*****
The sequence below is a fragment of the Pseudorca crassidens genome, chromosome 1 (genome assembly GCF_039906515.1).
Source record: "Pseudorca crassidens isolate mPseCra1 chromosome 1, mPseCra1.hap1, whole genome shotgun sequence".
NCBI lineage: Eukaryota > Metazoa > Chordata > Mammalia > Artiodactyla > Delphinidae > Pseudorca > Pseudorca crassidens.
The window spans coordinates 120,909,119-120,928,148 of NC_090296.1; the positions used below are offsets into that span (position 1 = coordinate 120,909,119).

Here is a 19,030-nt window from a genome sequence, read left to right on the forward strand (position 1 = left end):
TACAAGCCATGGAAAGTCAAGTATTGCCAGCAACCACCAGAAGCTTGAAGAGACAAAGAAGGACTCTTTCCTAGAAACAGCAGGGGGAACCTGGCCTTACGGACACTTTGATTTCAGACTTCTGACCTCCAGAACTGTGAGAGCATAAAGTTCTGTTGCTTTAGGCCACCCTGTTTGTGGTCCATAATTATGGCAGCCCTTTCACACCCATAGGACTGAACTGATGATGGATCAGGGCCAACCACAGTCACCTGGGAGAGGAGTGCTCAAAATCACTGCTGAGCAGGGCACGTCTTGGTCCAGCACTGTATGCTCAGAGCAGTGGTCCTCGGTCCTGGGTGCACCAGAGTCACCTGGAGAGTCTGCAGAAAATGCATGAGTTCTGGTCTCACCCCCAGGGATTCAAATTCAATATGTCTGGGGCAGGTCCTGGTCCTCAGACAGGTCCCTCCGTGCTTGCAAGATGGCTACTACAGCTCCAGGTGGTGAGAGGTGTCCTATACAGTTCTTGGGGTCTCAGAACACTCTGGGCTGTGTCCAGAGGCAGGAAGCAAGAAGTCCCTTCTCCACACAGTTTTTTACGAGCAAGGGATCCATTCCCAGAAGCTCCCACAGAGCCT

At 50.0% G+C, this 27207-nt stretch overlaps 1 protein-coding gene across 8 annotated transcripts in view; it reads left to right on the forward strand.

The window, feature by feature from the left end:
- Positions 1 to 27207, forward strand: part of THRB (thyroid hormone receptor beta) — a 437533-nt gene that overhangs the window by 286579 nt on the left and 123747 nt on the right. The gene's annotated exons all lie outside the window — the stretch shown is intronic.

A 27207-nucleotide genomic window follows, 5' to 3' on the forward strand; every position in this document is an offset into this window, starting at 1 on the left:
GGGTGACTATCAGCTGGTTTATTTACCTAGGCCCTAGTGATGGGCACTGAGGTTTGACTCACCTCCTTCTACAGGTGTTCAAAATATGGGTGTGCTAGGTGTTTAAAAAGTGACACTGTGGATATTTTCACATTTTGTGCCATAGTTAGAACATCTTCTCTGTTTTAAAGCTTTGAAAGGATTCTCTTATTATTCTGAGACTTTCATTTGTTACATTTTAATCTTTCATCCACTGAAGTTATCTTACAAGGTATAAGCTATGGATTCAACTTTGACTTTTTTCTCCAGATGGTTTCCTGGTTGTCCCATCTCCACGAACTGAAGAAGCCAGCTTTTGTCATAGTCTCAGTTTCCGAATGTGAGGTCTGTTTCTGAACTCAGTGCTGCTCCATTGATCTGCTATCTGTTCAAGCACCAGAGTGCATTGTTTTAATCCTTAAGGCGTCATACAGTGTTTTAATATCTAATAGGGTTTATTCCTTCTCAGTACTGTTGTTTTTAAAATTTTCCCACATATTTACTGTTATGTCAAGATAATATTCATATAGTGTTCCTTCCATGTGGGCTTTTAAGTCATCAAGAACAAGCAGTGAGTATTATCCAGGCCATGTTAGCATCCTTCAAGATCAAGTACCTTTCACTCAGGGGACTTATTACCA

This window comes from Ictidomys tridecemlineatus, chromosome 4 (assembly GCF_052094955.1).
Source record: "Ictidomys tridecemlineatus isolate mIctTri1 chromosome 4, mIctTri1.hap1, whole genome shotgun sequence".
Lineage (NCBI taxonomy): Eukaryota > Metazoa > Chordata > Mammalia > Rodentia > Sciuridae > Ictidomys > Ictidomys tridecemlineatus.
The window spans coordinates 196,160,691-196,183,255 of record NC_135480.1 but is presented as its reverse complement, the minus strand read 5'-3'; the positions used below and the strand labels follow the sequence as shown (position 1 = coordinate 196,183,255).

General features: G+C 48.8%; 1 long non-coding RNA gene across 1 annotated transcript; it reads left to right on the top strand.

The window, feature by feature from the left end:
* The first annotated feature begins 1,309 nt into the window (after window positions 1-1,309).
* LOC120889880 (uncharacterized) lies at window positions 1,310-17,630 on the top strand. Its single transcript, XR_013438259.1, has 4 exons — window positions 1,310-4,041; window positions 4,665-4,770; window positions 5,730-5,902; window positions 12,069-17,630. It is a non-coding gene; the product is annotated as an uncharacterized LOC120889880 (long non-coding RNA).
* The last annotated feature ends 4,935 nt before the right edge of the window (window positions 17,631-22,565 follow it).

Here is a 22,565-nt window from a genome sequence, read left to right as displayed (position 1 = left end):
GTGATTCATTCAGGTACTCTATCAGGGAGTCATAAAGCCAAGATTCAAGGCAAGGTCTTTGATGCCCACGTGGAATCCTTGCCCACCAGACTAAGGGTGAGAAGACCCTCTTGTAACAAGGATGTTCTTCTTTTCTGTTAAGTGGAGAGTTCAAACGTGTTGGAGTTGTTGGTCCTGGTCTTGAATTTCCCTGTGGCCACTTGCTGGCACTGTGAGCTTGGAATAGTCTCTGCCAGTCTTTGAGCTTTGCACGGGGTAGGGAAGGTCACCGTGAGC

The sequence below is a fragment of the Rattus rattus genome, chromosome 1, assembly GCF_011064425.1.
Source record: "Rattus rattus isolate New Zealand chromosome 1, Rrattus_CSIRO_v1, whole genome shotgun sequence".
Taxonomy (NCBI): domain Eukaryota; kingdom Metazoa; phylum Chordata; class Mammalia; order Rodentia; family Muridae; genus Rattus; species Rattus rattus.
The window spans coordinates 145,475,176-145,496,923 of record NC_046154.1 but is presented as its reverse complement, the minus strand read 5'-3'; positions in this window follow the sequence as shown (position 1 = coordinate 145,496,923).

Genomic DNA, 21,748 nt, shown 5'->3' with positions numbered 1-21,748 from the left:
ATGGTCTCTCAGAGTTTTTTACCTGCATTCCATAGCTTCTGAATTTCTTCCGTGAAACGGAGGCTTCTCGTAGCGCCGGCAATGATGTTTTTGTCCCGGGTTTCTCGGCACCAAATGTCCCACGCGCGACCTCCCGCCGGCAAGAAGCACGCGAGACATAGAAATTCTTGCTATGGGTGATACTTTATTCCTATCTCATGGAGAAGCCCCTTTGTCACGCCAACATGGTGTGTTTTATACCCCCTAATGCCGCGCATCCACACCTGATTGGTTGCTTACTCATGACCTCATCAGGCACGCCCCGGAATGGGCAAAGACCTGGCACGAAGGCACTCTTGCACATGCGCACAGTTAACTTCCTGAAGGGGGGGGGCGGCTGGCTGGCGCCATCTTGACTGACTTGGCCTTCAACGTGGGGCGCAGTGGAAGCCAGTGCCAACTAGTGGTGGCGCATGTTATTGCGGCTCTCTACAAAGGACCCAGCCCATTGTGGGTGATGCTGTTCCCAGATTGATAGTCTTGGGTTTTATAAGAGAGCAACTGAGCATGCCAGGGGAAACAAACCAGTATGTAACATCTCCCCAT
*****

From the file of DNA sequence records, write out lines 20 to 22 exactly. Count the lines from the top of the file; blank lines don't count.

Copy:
* The last annotated feature ends 4,935 nt before the right edge of the window (window positions 17,631-22,565 follow it).

Here is a 22,565-nt window from a genome sequence, read left to right as displayed (position 1 = left end):
GTGATTCATTCAGGTACTCTATCAGGGAGTCATAAAGCCAAGATTCAAGGCAAGGTCTTTGATGCCCACGTGGAATCCTTGCCCACCAGACTAAGGGTGAGAAGACCCTCTTGTAACAAGGATGTTCTTCTTTTCTGTTAAGTGGAGAGTTCAAACGTGTTGGAGTTGTTGGTCCTGGTCTTGAATTTCCCTGTGGCCACTTGCTGGCACTGTGAGCTTGGAATAGTCTCTGCCAGTCTTTGAGCTTTGCACGGGGTAGGGAAGGTCACCGTGAGC